When Wided touched down in Tokyo for the first time, she was tasked with managing three full days of investor meetings with the CEO of a large financial institution. And she made the most of every minute, using even travel time to her advantage. “The moments when we were driving in the car from one meeting to the next turned out to be the best opportunity to go over the information our clients needed,” says the Vice President in Morgan Stanley London’s Global Capital Markets division.
“It was really exciting, because it was my first time managing senior-level client meetings on my own.” Since then, Wided has managed many similar presentations, in Japan and all over the world.
Today she advises clients, mostly in Scandinavian countries and the Netherlands, on accessing global capital markets, typically by issuing between $500 million and $2 billion of debt instruments. Wided describes her role as “part sales and trading, part investment banking,” involving extensive collaboration with both—conferring with sales and trading colleagues to learn about current and expected market conditions, and brainstorming with investment banking colleagues about the types of transactions that interest institutional investors at any given time.
I grew up in Normandy, France, and studied finance and economics at the ESCP Business School, spending a year each at its Paris, London and Berlin campuses. One of the main things that attracted me to the school was that I could live and learn in different countries and get to know people from different cultures. I was keen to travel the world from a pretty young age, and I wound up looking for a job in London after graduation because there’s such a great mix of people and cultures here.
I was amazed by the way Morgan Stanley demonstrated care for employees during the coronavirus crisis. Most of us were working from home in London and around the world. If you weren’t feeling well, oftentimes a colleague from Human Resources called to check in on you and to offer to organize a call with a medical consultant, if wanted or needed. These types of things make you realize how much your colleagues truly care.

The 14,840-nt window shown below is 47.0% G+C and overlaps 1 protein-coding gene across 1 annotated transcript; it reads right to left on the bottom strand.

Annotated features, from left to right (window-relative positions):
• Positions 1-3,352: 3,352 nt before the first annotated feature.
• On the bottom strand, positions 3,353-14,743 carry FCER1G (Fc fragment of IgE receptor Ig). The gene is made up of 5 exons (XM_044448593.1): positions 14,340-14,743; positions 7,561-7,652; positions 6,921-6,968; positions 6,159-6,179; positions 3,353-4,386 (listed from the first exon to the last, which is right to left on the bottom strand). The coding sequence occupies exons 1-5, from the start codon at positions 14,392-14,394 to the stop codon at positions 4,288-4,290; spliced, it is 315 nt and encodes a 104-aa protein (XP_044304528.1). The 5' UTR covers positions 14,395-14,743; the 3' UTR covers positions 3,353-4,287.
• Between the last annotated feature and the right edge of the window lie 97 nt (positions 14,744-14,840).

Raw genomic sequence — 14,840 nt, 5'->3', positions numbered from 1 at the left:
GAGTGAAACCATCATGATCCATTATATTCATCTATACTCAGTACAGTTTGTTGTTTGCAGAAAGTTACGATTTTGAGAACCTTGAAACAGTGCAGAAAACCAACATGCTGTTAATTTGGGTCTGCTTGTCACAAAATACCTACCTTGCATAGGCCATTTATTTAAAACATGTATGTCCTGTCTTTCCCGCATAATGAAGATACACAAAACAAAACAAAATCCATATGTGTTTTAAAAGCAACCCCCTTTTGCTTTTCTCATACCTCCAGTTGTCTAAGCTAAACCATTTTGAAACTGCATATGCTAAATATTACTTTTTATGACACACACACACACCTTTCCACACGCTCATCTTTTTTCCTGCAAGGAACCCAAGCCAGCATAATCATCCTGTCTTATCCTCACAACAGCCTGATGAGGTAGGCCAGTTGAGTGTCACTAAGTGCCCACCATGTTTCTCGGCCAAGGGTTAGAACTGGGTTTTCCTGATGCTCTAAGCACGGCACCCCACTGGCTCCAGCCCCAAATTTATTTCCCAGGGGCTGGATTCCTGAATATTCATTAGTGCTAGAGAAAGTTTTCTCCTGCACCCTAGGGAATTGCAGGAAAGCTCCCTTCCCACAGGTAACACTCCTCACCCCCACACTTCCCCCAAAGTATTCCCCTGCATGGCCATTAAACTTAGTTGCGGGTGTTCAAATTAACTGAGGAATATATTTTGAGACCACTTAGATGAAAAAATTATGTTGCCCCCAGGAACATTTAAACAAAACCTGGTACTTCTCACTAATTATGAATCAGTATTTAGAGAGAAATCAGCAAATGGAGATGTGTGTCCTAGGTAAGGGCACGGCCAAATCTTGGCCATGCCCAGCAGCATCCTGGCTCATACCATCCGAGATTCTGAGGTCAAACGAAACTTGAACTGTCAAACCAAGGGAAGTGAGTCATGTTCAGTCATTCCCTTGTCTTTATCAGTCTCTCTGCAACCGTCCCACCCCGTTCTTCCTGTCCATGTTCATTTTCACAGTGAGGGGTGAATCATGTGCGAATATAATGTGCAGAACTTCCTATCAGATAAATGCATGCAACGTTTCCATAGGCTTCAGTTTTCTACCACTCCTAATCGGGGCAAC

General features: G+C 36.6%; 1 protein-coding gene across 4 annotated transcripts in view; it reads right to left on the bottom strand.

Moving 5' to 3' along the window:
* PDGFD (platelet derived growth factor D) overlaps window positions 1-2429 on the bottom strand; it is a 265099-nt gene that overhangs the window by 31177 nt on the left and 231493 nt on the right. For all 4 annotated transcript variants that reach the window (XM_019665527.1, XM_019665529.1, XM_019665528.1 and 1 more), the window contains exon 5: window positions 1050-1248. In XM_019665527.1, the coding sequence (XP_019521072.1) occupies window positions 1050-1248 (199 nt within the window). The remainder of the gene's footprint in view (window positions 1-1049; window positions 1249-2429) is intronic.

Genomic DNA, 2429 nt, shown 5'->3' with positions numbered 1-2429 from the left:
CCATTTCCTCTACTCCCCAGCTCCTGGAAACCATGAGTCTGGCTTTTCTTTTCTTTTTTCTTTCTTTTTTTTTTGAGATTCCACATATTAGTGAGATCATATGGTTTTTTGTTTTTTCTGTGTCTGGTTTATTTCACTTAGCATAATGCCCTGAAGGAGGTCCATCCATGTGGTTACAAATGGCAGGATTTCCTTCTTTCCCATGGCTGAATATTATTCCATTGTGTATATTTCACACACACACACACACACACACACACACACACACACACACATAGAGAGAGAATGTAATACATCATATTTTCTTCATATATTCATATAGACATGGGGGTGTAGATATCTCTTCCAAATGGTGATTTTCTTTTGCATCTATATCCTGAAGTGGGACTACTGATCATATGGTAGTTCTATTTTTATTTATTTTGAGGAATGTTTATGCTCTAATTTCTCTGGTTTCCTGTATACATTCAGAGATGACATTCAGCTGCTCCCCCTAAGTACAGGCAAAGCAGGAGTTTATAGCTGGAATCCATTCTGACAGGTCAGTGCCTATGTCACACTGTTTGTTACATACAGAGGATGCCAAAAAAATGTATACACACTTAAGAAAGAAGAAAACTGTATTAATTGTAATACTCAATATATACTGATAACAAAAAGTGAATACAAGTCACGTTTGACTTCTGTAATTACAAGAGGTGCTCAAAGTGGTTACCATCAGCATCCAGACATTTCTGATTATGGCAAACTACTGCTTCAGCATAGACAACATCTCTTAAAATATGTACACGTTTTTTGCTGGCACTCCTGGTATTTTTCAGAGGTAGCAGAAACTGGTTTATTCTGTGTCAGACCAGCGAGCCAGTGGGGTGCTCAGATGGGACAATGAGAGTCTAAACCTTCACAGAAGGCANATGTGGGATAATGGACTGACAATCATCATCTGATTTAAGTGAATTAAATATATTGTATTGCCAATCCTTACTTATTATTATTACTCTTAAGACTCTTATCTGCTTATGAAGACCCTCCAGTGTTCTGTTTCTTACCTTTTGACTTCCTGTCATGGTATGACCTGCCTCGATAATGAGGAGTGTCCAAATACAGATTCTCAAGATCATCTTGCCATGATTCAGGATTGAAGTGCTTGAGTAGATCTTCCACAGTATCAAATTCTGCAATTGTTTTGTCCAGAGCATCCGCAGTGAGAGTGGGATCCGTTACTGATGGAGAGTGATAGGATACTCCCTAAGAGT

I also had daily video meetings with my team, just to see each other and catch up. A lot of the junior members of the team live alone. The Managing Directors on our team were really great, making sure we all connected each day just to talk, even to share small things, like which local restaurant was still able to deliver food. My family is back in France, so this kind of support was nice to have and helped with adapting to the new working environment.
When I graduated from university, I was working for a different investment bank in the global capital markets area. I worked on a transaction with a team from Morgan Stanley, which is very common; you often will have several banks working together on a large transaction. I guess they appreciated the way I worked, because when they had an opening on the team, they invited me for interviews. After learning about the position and all of the opportunities at Morgan Stanley, the decision to move was easy.
I’ve worked at different banks as an intern and after college, but I never comprehended what “culture” really meant until I started at Morgan Stanley. At a lot of places, it’s just a word. Here, it’s a genuine part of what we experience every day. Morgan Stanley is a place where people want to be the best, differentiate themselves from the rest of the street and bring value to the client. At the same time, it’s a place where people almost universally work in a collegial way and always try to work as a team.
We receive a lot of support internally from women who are more advanced in their careers and are Managing Directors. They work hard to make sure that more junior members of the firm have great opportunities.
One big example of this for me was when one of our senior leaders asked me to join her on a panel to interview one of the best-known women in the financial industry, attended by a large audience in our London offices.
I think at a lot of firms, you’d only have one senior person conducting the interview, but my senior colleague thought it would be more interesting and refreshing to have a more junior woman also asking the questions. It was an amazing experience, and I don’t think I’d have that kind of opportunity anywhere else.